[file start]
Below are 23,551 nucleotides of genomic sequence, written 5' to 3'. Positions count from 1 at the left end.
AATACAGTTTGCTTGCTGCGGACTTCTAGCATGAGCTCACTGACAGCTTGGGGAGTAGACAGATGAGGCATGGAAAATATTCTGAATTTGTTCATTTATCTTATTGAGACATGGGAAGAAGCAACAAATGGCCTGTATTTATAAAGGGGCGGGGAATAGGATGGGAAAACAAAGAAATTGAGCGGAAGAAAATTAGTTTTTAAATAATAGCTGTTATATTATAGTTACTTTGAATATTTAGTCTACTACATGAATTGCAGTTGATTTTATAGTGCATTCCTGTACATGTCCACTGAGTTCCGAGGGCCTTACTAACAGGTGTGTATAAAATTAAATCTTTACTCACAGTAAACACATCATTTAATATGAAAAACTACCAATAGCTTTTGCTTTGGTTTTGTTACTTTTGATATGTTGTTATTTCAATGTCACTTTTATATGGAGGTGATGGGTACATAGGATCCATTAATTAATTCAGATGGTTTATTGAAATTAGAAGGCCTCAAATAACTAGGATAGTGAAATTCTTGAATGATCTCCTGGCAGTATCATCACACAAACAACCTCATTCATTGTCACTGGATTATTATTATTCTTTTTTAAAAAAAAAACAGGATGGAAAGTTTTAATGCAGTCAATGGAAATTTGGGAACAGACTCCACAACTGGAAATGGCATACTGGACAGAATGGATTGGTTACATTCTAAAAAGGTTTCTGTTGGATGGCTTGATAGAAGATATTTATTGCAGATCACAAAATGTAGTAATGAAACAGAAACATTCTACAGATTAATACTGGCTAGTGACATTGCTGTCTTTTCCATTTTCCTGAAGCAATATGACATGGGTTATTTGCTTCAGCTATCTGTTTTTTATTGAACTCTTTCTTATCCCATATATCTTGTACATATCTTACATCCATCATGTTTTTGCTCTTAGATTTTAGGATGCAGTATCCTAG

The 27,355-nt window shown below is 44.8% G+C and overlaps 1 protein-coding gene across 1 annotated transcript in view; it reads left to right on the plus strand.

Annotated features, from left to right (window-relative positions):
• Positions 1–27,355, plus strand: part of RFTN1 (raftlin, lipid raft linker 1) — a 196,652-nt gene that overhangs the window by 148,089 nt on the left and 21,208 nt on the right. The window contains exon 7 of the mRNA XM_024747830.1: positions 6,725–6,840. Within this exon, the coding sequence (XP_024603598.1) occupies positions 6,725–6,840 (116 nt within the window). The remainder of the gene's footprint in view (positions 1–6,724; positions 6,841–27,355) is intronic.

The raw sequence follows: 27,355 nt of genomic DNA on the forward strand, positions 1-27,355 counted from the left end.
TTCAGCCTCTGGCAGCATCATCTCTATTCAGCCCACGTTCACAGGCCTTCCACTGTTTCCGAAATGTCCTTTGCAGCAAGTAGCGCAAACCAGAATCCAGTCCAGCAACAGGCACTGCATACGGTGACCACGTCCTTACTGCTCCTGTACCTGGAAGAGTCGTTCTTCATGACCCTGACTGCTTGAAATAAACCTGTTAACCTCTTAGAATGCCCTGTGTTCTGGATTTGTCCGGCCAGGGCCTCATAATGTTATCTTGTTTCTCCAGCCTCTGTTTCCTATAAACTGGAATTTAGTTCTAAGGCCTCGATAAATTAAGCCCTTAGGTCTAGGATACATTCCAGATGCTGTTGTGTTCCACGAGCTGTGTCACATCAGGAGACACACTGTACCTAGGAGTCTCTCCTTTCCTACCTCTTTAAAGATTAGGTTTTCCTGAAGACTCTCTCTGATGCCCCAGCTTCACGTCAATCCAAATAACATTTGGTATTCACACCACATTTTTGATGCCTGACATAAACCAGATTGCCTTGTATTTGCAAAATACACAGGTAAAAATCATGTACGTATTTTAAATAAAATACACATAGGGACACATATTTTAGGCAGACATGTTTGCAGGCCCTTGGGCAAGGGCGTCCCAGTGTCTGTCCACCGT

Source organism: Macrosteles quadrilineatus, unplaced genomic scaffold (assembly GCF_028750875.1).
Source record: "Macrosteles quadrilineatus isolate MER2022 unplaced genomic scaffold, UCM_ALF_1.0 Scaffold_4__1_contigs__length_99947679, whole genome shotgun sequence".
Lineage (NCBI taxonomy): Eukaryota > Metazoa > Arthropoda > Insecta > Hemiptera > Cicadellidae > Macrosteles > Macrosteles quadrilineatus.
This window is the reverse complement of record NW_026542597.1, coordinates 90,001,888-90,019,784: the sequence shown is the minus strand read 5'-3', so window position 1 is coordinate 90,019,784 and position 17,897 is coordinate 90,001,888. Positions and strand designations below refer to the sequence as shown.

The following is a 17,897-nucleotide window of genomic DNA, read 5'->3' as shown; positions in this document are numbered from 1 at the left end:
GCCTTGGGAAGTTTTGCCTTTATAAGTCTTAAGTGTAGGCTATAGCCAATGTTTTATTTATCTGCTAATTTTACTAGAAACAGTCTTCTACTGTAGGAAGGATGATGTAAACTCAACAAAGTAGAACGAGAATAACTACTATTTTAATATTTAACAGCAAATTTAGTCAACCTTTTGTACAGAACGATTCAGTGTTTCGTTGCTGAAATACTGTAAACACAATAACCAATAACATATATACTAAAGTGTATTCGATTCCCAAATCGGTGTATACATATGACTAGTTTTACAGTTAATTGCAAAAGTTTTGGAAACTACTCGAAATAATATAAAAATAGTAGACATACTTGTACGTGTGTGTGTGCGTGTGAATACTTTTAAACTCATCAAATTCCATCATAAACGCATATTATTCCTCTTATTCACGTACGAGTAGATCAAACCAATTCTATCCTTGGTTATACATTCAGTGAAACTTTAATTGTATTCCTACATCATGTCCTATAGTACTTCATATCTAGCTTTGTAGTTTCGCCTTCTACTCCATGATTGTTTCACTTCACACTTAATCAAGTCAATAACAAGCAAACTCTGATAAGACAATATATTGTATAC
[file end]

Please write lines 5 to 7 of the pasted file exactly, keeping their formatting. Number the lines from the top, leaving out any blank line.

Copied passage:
• Positions 1–27,355, plus strand: part of RFTN1 (raftlin, lipid raft linker 1) — a 196,652-nt gene that overhangs the window by 148,089 nt on the left and 21,208 nt on the right. The window contains exon 7 of the mRNA XM_024747830.1: positions 6,725–6,840. Within this exon, the coding sequence (XP_024603598.1) occupies positions 6,725–6,840 (116 nt within the window). The remainder of the gene's footprint in view (positions 1–6,724; positions 6,841–27,355) is intronic.

The raw sequence follows: 27,355 nt of genomic DNA on the forward strand, positions 1-27,355 counted from the left end.
TTCAGCCTCTGGCAGCATCATCTCTATTCAGCCCACGTTCACAGGCCTTCCACTGTTTCCGAAATGTCCTTTGCAGCAAGTAGCGCAAACCAGAATCCAGTCCAGCAACAGGCACTGCATACGGTGACCACGTCCTTACTGCTCCTGTACCTGGAAGAGTCGTTCTTCATGACCCTGACTGCTTGAAATAAACCTGTTAACCTCTTAGAATGCCCTGTGTTCTGGATTTGTCCGGCCAGGGCCTCATAATGTTATCTTGTTTCTCCAGCCTCTGTTTCCTATAAACTGGAATTTAGTTCTAAGGCCTCGATAAATTAAGCCCTTAGGTCTAGGATACATTCCAGATGCTGTTGTGTTCCACGAGCTGTGTCACATCAGGAGACACACTGTACCTAGGAGTCTCTCCTTTCCTACCTCTTTAAAGATTAGGTTTTCCTGAAGACTCTCTCTGATGCCCCAGCTTCACGTCAATCCAAATAACATTTGGTATTCACACCACATTTTTGATGCCTGACATAAACCAGATTGCCTTGTATTTGCAAAATACACAGGTAAAAATCATGTACGTATTTTAAATAAAATACACATAGGGACACATATTTTAGGCAGACATGTTTGCAGGCCCTTGGGCAAGGGCGTCCCAGTGTCTGTCCACCGT